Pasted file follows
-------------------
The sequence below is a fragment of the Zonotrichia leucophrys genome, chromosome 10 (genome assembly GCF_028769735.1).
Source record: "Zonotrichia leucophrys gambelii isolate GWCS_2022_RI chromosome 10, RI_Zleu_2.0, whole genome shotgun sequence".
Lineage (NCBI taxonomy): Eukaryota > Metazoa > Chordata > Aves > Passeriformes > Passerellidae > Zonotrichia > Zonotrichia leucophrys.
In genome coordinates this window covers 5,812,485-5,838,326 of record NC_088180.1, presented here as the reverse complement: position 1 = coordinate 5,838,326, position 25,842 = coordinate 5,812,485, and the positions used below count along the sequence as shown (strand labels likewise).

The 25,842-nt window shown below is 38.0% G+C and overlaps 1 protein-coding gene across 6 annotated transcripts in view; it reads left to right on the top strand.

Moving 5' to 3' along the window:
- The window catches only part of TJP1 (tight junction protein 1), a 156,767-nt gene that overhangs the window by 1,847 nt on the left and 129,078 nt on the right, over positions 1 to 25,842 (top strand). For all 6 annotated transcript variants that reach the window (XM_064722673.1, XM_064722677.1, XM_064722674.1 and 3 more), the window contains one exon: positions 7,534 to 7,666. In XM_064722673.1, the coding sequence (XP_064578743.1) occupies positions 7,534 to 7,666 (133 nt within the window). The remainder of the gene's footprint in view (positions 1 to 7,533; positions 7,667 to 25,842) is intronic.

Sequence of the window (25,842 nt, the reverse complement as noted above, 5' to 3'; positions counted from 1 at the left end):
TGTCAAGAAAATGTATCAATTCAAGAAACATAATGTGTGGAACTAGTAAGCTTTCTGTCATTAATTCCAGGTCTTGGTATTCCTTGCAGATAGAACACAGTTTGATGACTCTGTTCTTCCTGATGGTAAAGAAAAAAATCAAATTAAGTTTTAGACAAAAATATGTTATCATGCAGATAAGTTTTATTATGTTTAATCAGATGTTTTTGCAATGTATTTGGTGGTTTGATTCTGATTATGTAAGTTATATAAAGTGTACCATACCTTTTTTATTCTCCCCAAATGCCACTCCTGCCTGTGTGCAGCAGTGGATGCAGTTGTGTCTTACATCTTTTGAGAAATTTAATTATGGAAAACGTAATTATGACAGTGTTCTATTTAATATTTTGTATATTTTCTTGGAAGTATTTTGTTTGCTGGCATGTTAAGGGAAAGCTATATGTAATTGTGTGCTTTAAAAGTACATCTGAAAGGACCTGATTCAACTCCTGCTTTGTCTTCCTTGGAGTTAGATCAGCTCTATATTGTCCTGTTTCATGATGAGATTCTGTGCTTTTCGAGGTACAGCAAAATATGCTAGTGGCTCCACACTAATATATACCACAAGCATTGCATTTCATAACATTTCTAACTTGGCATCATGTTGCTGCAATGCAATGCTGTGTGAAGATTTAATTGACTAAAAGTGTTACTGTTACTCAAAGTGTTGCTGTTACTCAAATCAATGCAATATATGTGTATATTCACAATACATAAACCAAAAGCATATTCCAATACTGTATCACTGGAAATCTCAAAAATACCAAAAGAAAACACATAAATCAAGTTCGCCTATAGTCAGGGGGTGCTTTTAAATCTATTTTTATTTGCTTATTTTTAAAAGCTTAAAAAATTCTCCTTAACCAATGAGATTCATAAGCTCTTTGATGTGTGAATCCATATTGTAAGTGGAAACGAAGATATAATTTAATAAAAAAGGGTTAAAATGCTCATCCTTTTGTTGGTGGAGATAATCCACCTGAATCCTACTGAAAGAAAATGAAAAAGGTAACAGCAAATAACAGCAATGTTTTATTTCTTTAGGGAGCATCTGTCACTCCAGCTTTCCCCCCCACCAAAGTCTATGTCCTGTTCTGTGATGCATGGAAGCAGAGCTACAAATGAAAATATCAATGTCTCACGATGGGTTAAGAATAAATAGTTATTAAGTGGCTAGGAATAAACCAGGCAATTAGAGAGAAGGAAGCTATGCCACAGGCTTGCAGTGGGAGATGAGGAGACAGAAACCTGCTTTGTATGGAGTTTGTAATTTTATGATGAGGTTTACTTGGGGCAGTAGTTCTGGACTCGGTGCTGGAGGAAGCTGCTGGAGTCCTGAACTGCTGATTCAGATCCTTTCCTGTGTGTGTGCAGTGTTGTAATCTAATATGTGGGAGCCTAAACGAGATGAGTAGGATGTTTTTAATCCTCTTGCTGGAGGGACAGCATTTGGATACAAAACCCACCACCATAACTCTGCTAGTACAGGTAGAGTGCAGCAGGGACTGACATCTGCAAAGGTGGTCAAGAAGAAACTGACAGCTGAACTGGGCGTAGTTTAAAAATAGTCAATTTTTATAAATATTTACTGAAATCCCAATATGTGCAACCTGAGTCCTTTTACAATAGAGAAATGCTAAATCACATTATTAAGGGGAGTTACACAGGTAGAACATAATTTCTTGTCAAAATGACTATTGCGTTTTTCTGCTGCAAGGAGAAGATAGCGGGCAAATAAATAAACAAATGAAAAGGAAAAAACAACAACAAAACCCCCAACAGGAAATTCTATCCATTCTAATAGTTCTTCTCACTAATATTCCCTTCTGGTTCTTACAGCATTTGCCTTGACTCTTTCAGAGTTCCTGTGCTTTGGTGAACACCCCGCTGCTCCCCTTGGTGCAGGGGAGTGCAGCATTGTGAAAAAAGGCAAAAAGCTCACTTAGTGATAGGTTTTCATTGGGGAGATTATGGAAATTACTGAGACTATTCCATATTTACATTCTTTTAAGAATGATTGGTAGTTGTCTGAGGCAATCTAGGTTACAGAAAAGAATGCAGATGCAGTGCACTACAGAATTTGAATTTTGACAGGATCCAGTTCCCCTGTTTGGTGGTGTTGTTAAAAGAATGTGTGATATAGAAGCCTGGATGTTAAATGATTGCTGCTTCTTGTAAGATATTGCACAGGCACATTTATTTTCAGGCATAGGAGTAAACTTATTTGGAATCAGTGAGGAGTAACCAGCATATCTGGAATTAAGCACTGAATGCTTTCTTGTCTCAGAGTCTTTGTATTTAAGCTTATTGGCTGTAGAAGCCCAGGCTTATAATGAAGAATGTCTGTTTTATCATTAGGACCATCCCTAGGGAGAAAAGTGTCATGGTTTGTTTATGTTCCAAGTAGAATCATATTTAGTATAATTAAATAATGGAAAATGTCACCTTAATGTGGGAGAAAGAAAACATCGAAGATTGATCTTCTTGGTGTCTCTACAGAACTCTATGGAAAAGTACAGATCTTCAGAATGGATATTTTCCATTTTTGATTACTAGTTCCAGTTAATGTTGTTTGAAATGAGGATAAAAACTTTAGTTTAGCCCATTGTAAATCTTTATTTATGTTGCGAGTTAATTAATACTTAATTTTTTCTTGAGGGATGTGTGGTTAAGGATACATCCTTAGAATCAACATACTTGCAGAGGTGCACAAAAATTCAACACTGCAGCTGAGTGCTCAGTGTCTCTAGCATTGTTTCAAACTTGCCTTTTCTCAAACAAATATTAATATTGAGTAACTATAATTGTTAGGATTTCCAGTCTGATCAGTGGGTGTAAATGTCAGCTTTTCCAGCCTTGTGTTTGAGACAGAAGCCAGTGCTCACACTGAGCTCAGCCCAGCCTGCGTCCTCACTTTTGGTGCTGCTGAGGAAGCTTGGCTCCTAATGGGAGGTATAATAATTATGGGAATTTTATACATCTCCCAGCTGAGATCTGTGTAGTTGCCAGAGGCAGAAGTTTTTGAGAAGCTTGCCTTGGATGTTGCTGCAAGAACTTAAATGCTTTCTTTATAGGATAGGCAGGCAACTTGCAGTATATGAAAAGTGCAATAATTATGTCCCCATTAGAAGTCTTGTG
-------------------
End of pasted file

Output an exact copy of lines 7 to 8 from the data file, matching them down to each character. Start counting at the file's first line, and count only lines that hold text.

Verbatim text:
- The window catches only part of TJP1 (tight junction protein 1), a 156,767-nt gene that overhangs the window by 1,847 nt on the left and 129,078 nt on the right, over positions 1 to 25,842 (top strand). For all 6 annotated transcript variants that reach the window (XM_064722673.1, XM_064722677.1, XM_064722674.1 and 3 more), the window contains one exon: positions 7,534 to 7,666. In XM_064722673.1, the coding sequence (XP_064578743.1) occupies positions 7,534 to 7,666 (133 nt within the window). The remainder of the gene's footprint in view (positions 1 to 7,533; positions 7,667 to 25,842) is intronic.

Sequence of the window (25,842 nt, the reverse complement as noted above, 5' to 3'; positions counted from 1 at the left end):